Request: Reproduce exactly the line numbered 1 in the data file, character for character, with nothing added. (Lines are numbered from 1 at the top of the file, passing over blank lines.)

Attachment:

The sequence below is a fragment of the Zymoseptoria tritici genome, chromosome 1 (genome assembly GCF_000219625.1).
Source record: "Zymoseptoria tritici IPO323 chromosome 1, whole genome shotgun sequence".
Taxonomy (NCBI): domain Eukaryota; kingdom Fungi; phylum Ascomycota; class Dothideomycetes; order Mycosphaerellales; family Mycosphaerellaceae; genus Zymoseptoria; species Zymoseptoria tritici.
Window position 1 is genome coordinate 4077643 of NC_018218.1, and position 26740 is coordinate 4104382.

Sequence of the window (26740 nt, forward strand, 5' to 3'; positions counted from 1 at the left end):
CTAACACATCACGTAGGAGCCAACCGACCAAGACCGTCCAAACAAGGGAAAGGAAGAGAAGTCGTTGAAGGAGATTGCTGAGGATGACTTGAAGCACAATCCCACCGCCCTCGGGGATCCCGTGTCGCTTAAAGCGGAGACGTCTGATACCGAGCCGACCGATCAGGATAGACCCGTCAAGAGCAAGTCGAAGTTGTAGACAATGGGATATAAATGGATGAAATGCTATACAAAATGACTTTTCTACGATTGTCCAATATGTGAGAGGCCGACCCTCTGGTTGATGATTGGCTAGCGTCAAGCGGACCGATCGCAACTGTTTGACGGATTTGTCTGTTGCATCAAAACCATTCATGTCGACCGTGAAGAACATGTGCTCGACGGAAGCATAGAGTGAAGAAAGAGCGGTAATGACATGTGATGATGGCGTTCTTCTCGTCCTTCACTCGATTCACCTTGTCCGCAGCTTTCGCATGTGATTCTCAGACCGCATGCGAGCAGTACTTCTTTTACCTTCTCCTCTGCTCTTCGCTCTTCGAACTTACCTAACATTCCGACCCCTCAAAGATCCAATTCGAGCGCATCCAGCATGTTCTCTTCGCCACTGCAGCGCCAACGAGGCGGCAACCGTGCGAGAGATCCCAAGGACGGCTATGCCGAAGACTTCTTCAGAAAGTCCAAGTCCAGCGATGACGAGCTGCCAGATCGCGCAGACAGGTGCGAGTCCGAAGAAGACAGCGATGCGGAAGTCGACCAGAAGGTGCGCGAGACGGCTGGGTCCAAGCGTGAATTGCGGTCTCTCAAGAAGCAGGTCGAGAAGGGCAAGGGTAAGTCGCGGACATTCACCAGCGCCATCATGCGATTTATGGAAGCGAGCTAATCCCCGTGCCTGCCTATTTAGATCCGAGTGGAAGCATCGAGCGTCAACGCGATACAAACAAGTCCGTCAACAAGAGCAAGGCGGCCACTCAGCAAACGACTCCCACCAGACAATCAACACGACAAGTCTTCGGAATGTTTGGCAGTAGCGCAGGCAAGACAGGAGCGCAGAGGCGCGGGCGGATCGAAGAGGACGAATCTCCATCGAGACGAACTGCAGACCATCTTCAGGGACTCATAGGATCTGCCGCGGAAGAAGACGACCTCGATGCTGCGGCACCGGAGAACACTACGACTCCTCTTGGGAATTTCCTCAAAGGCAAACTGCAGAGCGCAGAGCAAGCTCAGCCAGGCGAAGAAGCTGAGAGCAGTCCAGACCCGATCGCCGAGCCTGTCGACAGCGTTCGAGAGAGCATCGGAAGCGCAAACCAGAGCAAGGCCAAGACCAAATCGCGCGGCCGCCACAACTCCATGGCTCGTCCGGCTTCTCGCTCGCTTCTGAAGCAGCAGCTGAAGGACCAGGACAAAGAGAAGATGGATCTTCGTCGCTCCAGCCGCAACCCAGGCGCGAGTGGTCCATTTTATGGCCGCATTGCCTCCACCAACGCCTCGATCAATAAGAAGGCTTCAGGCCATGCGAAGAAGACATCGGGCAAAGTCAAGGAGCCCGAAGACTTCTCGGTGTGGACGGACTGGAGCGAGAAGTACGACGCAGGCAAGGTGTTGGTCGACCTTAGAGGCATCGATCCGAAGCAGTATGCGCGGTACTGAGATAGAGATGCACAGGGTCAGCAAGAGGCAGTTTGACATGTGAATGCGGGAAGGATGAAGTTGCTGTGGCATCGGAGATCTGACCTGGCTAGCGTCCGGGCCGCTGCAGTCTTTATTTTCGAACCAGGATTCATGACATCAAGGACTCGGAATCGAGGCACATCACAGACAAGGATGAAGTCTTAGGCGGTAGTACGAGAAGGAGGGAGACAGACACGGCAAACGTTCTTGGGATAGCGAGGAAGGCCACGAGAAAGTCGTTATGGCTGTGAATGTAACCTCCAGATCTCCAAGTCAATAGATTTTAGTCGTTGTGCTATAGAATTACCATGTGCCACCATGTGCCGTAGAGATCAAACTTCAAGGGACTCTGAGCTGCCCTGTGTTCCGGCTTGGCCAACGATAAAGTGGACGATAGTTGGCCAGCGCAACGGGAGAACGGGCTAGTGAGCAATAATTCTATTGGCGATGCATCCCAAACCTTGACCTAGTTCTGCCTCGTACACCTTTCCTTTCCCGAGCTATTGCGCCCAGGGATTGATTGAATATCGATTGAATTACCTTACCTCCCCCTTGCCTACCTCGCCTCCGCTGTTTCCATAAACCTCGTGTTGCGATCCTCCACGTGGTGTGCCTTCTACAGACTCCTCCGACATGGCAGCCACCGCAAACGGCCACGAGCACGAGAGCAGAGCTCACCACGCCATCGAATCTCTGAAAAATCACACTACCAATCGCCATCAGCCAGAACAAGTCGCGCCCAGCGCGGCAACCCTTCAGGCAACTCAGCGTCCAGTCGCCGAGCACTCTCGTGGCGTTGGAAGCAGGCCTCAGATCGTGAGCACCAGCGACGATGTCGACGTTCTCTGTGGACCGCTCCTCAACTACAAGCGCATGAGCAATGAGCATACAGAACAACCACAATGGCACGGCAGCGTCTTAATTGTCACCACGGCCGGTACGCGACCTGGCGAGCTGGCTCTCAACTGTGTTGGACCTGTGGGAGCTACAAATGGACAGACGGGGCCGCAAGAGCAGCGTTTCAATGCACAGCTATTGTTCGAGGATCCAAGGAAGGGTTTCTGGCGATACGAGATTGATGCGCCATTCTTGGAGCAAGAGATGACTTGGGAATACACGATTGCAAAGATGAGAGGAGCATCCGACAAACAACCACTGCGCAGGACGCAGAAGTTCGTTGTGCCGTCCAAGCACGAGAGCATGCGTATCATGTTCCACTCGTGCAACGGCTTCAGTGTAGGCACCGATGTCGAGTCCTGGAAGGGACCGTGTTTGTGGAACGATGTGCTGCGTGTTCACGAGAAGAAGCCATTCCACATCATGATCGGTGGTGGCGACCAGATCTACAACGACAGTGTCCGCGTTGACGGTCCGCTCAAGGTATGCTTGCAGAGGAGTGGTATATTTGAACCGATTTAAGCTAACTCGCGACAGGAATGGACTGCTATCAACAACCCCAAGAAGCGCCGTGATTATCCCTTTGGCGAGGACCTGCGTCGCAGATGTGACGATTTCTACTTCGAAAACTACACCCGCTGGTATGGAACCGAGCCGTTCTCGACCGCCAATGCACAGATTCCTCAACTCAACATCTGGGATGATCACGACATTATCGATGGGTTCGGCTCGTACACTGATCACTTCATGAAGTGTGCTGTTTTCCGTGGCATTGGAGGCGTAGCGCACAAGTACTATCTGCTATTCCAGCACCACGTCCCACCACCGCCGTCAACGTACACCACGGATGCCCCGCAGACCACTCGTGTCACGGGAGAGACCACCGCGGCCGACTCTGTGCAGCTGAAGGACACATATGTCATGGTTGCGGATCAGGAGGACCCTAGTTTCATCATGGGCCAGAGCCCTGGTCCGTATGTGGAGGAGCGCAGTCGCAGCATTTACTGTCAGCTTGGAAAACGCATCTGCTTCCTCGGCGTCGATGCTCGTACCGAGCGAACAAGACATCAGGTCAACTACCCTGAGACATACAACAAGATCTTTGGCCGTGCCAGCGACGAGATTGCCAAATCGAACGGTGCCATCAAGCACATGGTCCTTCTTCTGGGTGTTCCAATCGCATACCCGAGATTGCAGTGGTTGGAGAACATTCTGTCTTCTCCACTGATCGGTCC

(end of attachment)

The sequence below is a fragment of the Zymoseptoria tritici genome, chromosome 1 (genome assembly GCF_000219625.1).